Beginning with boutiques, the further one moves away from the square, the cheaper and more varied the shopping becomes. On, past the small Byzantine church of Kapnikarea, one nears Monastiraki and the Flea Market.

Best on Sundays, it is still a fascinating area with anything from souvenirs in all their myriad form, marble chess sets, copper pans, ceramic pots, to junk and antiques. Old coins and stamps, furniture which has seen better days in some old neo-classic mansion, baskets and junk, piled haphazardly between office furniture, all go to make this area one of the most fascinating in the city.

Nearby is Keramikos, the ancient and very beautiful cemetery with funeral monuments, erected by wealthy Athenian families of the 4th and 5th centuries BC

From Monastiraki square itself, a hubbub of activity at any time, one reaches the area directly below the Acropolis, the neighborhood of Plaka a distinct part of the old city. Lying under the shadows of the Acropolis walls, its winding narrow streets, some only fit for one person at a time to get through, Plaka has been restored to its former glory.

The charm of its pastel hued walls and wrought iron balconies, geranium spilling onto stone steps, small churches every where, each with their own congregation, and taverns and souvenir shops vying for the visitors attention.

The higher reaches of Plaka is called Anafiotika, a white washed 19th century village clinging to the north-eastern slopes of the rock.

Wandering through these streets one could imagine one was in a small Cycladic island, so similar is the architecture. Built by two immigrants from the island of Anafi, who needed to house their families, gouged from the walls of the rock and in keeping with the style of their island homes, this small area has never lost its charm.

Several points of interest lie in this area.

Roman Agora

In the Aerides area, the tower of the winds is an octagonal marble edifice with each side facing the points of the compass adorned with a marble frieze.

Beside the Aerides, once a covered market with colonnades, some still intact, the Roman Agora was probably built around 17 BC and AD 2 and funded by Julius and Augustus Caesar.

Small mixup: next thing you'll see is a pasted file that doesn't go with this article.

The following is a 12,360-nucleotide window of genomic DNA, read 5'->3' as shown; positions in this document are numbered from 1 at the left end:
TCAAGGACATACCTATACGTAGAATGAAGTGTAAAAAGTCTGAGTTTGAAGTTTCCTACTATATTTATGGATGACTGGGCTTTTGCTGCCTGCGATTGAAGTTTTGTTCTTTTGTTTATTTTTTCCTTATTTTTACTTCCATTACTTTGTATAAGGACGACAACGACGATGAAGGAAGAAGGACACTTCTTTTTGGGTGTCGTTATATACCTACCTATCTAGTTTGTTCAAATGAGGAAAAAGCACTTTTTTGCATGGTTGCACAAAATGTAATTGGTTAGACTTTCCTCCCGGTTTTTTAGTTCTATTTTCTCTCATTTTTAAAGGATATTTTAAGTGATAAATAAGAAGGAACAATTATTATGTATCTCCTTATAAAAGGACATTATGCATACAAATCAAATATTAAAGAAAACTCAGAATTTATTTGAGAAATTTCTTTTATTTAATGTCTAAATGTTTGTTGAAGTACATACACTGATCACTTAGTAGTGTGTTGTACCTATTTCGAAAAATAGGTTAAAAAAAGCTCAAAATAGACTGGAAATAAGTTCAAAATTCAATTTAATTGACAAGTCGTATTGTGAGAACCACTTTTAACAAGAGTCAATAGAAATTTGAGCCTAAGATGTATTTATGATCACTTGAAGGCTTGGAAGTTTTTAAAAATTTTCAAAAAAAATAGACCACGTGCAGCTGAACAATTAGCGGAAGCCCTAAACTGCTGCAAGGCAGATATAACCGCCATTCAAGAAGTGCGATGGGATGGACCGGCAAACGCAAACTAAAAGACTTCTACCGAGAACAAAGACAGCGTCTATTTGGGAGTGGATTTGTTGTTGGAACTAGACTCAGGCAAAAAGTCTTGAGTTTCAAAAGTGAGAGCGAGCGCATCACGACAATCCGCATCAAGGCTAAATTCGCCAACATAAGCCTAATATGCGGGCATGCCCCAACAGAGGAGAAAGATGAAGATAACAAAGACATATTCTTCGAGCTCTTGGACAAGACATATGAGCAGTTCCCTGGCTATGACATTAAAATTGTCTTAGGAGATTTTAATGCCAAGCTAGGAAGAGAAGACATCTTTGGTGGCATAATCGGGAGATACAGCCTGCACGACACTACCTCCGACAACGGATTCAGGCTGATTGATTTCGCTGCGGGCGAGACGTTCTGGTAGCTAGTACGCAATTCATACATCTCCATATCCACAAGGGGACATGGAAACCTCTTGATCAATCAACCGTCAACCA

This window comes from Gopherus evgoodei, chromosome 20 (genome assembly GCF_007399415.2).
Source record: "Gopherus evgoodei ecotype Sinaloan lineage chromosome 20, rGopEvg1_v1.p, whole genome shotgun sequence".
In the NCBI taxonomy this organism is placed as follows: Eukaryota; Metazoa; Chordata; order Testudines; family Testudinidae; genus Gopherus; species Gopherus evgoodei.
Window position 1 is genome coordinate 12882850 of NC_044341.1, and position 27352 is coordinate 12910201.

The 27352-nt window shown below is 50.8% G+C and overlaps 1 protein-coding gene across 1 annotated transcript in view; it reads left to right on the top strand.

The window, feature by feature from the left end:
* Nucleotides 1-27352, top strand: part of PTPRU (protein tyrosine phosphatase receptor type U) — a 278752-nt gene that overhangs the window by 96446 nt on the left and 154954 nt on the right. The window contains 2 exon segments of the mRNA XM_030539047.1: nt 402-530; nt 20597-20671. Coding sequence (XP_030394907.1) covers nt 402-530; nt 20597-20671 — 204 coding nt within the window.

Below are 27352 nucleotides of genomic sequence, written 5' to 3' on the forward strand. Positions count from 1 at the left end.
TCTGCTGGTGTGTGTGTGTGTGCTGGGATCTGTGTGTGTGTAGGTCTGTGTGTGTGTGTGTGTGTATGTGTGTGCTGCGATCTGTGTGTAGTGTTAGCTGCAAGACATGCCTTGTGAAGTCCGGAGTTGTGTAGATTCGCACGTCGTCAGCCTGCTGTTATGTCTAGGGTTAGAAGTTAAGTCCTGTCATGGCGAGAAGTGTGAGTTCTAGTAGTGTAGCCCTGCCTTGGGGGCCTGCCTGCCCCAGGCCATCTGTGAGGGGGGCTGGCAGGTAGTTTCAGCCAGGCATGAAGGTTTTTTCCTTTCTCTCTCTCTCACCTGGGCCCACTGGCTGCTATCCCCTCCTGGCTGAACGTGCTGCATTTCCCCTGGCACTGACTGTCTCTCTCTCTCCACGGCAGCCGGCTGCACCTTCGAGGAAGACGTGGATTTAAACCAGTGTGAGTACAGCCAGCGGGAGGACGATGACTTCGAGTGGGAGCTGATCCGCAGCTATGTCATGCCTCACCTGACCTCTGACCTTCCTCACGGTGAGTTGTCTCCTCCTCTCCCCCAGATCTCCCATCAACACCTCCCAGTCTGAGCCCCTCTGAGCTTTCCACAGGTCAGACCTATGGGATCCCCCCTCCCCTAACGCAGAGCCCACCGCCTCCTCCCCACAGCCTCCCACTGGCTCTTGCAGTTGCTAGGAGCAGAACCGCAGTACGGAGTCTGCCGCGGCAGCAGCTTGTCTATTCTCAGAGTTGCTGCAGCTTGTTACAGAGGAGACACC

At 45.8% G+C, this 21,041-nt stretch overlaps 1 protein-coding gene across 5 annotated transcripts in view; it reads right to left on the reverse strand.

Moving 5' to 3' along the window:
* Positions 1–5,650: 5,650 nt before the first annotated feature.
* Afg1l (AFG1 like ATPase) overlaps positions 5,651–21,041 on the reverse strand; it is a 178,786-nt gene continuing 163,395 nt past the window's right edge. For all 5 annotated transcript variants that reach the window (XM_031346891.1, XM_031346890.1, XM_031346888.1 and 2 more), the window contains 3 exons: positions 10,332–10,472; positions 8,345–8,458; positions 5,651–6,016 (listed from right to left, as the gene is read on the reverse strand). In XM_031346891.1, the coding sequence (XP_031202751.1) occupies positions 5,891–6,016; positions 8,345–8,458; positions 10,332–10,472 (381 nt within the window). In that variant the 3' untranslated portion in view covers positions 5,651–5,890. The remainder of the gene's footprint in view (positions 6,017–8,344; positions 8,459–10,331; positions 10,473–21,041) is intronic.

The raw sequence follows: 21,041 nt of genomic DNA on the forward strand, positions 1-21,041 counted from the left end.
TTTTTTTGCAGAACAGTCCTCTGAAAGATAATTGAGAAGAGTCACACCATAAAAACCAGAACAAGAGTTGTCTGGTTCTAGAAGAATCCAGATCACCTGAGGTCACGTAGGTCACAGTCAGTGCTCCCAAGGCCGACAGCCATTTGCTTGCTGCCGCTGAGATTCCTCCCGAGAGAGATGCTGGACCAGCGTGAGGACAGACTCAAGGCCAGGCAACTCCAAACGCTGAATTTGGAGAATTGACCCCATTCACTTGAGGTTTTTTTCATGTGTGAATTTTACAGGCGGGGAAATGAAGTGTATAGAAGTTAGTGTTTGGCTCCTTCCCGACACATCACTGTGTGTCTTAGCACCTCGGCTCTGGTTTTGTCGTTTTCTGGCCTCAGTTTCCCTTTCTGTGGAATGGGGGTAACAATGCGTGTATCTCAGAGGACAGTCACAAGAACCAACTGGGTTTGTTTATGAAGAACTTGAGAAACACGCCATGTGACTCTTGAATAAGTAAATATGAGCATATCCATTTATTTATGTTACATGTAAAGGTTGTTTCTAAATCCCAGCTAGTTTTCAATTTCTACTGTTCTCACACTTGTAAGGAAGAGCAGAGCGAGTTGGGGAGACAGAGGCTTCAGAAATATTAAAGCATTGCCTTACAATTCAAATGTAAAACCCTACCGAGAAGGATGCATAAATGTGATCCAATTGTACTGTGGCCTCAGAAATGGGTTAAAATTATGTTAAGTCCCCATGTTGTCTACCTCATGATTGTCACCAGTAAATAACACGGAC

Gypsy street vendors here will show you delicate lace cloths and colorful embroidery and you are nearing the Monastiraki area once more.

From Monastiraki, Metropoleos Street leads to the largest Cathedral in a square of its own, and back into Syntagma Square and the Parliament building.

There are many areas of Athens worth viewing provided one has the time.

The area of Metz behind the Marble Olympic Stadium, used for the first Olympic Games of modern times in 1896 is a quiet and quaint area with good restaurants and taverns.

Pangrati is great for shopping, Kaisariani main square has a plethora of fish taverns, and Kaisariani itself, a green belt very near the centre, has a Byzantine Church and monastery which is a small museum.

In or near Athens, one may play golf, swim and sunbathe at the numerous beaches which line the Athens coast, some as near as half an hour's drive from the city centre.

One may water ski, play tennis, sail, ski, visit three islands on a unique one day cruise, spend a day at Delphi, an afternoon at the ancient temple on Cape Sounion, take a Flying Dolphin (Hydrofoil) to the nearer islands, or just laze on a beach.

Monte Parnes or Parnitha has skiing in the winter and hosts a casino at its peak, easily accessible from central Athens.

Night life has night clubs, taverns, restaurants, a magnificent Concert Hall worthy of any European capital, an Opera Company (the Lyriki Skini), theatre and cinema, indoor and outdoor, including the ancient Herod Atticus theatre.

Variety is the key, ancient or modern, it's all here, in some cases as it has been for thousands of years, in others, perhaps since last month. Whatever you find in Athens, you certainly won't be bored.